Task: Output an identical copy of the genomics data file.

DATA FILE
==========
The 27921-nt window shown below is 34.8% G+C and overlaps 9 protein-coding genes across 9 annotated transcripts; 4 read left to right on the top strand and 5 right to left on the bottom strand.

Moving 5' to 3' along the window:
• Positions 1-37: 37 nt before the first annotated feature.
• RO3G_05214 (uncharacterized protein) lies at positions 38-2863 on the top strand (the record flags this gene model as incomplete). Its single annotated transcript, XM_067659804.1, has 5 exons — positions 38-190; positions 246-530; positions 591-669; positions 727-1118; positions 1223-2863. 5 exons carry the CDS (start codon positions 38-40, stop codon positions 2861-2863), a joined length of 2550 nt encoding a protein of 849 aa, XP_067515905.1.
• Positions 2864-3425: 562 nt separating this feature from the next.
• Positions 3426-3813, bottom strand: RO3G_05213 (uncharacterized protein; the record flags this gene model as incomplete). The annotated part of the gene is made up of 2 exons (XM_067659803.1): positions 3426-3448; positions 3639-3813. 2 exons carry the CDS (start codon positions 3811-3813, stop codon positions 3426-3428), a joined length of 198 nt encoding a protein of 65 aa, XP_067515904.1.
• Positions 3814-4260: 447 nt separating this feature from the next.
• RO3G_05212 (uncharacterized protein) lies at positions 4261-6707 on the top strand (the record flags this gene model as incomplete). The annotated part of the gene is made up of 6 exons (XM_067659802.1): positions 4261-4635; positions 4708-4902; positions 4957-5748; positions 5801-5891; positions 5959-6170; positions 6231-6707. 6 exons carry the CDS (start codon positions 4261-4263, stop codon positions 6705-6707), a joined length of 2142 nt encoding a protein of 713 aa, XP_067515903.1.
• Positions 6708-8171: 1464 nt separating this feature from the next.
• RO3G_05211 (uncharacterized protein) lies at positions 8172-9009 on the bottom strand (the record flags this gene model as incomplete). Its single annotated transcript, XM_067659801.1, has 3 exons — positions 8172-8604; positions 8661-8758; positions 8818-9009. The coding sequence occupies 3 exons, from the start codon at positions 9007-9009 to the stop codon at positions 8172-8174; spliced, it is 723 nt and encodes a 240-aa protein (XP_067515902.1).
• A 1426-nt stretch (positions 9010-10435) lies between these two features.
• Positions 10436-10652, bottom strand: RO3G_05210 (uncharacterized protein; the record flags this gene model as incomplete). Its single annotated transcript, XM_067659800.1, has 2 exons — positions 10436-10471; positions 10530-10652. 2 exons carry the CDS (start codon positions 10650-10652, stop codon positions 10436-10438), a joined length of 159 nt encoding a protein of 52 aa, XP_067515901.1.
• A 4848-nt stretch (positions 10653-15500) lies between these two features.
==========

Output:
The 27921-nt window shown below is 34.8% G+C and overlaps 9 protein-coding genes across 9 annotated transcripts; 4 read left to right on the top strand and 5 right to left on the bottom strand.

Moving 5' to 3' along the window:
• Positions 1-37: 37 nt before the first annotated feature.
• RO3G_05214 (uncharacterized protein) lies at positions 38-2863 on the top strand (the record flags this gene model as incomplete). Its single annotated transcript, XM_067659804.1, has 5 exons — positions 38-190; positions 246-530; positions 591-669; positions 727-1118; positions 1223-2863. 5 exons carry the CDS (start codon positions 38-40, stop codon positions 2861-2863), a joined length of 2550 nt encoding a protein of 849 aa, XP_067515905.1.
• Positions 2864-3425: 562 nt separating this feature from the next.
• Positions 3426-3813, bottom strand: RO3G_05213 (uncharacterized protein; the record flags this gene model as incomplete). The annotated part of the gene is made up of 2 exons (XM_067659803.1): positions 3426-3448; positions 3639-3813. 2 exons carry the CDS (start codon positions 3811-3813, stop codon positions 3426-3428), a joined length of 198 nt encoding a protein of 65 aa, XP_067515904.1.
• Positions 3814-4260: 447 nt separating this feature from the next.
• RO3G_05212 (uncharacterized protein) lies at positions 4261-6707 on the top strand (the record flags this gene model as incomplete). The annotated part of the gene is made up of 6 exons (XM_067659802.1): positions 4261-4635; positions 4708-4902; positions 4957-5748; positions 5801-5891; positions 5959-6170; positions 6231-6707. 6 exons carry the CDS (start codon positions 4261-4263, stop codon positions 6705-6707), a joined length of 2142 nt encoding a protein of 713 aa, XP_067515903.1.
• Positions 6708-8171: 1464 nt separating this feature from the next.
• RO3G_05211 (uncharacterized protein) lies at positions 8172-9009 on the bottom strand (the record flags this gene model as incomplete). Its single annotated transcript, XM_067659801.1, has 3 exons — positions 8172-8604; positions 8661-8758; positions 8818-9009. The coding sequence occupies 3 exons, from the start codon at positions 9007-9009 to the stop codon at positions 8172-8174; spliced, it is 723 nt and encodes a 240-aa protein (XP_067515902.1).
• A 1426-nt stretch (positions 9010-10435) lies between these two features.
• Positions 10436-10652, bottom strand: RO3G_05210 (uncharacterized protein; the record flags this gene model as incomplete). Its single annotated transcript, XM_067659800.1, has 2 exons — positions 10436-10471; positions 10530-10652. 2 exons carry the CDS (start codon positions 10650-10652, stop codon positions 10436-10438), a joined length of 159 nt encoding a protein of 52 aa, XP_067515901.1.
• A 4848-nt stretch (positions 10653-15500) lies between these two features.